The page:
Having put in place the machinery of government needed to adopt an all-hazards approach, what are the capabilities government needs to develop to respond effectively to crises?
We do not know how terrorists will change their modus operandi in the future. But we can and must learn from what has already happened. The repetition of a Mumbai style attack cannot be ruled out for three reasons.
First, vulnerability. Major cities - with their multiple points of access and transit, high population densities and open access buildings like hotels, hospitals, restaurants, cafes, offices - offer a target that is susceptible to prolonged mobile attacks.
Secondly, imitation. We know that terrorists adopt methods that are used successfully elsewhere. We have already seen, for example, the Taliban in Afghanistan adopt tactics used by insurgents in Iraq.
Finally, evasion. We know that terrorists actively seek to understand and counter the capabilities of our security forces. They innovate tactically to obviate security measures and to confuse authorities.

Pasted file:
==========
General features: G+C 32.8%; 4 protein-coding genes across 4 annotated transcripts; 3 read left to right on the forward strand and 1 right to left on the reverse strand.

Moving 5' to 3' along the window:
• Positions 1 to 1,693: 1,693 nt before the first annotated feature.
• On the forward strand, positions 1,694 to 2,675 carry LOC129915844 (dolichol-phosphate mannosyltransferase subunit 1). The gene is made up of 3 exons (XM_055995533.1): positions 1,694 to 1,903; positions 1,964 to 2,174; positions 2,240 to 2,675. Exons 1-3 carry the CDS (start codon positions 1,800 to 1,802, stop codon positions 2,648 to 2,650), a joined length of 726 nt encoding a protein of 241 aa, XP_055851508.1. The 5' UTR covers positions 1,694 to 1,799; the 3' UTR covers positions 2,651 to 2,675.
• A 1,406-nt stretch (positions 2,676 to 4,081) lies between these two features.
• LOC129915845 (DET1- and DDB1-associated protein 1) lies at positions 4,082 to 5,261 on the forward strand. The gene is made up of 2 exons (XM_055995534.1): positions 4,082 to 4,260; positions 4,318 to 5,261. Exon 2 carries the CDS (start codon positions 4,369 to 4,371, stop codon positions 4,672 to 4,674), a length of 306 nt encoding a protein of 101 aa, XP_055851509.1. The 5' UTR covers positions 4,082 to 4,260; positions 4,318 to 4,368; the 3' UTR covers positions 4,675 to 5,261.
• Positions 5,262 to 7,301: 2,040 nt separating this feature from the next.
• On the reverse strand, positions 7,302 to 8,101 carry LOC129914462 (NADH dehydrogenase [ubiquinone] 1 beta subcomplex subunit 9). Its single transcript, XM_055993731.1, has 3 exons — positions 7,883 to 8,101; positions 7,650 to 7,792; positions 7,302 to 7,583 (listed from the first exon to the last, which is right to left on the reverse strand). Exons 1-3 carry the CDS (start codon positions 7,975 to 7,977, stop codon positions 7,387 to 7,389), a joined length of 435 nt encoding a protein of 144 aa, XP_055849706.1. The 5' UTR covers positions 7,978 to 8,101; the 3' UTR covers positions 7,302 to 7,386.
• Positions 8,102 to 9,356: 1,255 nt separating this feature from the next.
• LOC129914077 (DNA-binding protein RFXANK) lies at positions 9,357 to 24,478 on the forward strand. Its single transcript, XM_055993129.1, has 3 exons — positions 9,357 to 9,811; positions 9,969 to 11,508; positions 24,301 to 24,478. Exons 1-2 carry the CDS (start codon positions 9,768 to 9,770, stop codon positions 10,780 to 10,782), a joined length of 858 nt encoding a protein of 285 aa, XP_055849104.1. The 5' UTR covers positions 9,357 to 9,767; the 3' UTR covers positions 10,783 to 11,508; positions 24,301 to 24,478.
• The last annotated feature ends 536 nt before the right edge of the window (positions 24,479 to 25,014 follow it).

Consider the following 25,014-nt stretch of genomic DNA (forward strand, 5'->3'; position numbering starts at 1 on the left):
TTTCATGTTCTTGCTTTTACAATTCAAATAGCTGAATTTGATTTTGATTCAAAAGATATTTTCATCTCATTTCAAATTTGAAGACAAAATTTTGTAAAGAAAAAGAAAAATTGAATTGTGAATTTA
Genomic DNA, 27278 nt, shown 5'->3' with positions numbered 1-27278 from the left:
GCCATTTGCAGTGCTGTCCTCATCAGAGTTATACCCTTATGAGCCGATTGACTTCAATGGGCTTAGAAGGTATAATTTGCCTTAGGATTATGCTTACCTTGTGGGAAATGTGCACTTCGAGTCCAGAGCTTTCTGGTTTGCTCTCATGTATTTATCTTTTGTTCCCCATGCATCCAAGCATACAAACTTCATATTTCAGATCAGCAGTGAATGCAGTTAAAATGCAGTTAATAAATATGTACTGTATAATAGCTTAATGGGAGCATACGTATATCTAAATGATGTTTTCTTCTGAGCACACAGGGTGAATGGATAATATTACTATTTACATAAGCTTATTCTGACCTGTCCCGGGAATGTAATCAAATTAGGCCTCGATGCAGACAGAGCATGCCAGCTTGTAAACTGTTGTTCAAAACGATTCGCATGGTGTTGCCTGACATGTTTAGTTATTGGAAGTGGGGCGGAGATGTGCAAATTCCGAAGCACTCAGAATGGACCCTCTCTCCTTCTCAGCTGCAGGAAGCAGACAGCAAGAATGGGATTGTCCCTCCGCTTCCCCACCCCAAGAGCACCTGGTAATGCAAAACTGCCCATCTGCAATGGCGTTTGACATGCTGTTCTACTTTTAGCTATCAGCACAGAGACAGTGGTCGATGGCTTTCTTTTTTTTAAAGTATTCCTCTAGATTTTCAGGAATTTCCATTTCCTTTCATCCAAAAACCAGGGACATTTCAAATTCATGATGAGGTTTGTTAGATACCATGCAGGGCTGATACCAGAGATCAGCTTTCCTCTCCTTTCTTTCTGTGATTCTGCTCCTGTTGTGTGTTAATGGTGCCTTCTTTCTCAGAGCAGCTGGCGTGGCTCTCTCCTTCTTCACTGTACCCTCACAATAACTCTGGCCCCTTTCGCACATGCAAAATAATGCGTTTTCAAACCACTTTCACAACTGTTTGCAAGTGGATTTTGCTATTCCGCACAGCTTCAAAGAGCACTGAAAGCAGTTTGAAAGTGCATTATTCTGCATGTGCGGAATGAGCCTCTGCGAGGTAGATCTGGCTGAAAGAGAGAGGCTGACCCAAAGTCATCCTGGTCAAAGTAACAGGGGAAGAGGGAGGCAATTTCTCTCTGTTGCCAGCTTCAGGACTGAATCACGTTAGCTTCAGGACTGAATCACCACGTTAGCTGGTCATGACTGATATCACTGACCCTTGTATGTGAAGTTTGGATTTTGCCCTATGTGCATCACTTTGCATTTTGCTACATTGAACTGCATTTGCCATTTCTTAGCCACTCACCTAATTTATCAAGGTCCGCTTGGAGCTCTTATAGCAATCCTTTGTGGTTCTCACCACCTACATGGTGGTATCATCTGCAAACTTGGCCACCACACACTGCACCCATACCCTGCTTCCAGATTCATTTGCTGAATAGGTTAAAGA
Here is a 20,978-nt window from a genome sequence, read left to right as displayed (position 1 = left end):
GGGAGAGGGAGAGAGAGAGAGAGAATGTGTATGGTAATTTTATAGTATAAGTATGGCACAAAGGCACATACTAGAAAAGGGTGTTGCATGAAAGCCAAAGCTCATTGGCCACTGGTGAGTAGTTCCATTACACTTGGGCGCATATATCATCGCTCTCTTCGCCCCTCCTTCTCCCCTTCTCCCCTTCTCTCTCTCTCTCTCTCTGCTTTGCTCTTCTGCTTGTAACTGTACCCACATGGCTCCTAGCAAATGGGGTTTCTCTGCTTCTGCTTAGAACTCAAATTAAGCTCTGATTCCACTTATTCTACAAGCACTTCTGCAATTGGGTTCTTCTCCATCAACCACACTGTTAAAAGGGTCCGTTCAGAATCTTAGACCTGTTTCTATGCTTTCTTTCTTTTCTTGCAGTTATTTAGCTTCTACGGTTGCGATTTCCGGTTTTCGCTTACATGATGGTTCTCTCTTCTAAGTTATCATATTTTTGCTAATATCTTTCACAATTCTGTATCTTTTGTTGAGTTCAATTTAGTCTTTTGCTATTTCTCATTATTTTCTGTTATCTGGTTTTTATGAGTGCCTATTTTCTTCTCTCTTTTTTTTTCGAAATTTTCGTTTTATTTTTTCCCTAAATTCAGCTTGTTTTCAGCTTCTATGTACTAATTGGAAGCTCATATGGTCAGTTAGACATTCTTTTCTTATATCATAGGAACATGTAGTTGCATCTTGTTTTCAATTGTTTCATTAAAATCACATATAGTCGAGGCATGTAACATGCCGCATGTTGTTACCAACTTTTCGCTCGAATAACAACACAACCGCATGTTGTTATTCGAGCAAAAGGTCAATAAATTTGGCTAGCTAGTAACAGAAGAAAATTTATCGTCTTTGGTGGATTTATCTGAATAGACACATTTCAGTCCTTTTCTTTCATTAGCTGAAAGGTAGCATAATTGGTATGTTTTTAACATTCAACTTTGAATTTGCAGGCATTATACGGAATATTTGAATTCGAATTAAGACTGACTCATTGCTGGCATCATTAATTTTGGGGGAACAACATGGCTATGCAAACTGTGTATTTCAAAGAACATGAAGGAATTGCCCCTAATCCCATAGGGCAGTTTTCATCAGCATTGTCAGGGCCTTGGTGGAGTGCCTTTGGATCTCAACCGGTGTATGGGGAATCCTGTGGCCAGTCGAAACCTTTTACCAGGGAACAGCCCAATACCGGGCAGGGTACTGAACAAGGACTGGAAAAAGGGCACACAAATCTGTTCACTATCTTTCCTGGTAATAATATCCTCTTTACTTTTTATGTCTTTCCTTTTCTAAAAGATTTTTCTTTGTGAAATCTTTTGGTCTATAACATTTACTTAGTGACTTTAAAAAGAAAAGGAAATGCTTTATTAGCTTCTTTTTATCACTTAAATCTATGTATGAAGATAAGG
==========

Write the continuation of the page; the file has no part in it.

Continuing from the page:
The risk of such catastrophic and marauding events overwhelming the capabilities of the emergency services is unacceptably high in two particular respects: command and control and doctrine.
On the first, the military is best placed to provide agile and innovative command and control capabilities in support of the civil power when events are of such a scale, pace and danger that the emergency services cannot be expected to have adequate situational awareness. So the armed forces need to be in a position to assume an enhanced role in homeland security and resilience tasks. Currently, military contributions are dependent on there being available sufficient numbers of service personnel with suitable training not deployed on operations abroad. Military support to the civil power - other than in a few niche capabilities - is therefore only declaratory and its availability is not guaranteed. As a result, first responders find it difficult to include the military in their planning. They have told me that what they need is predictable support. I agree.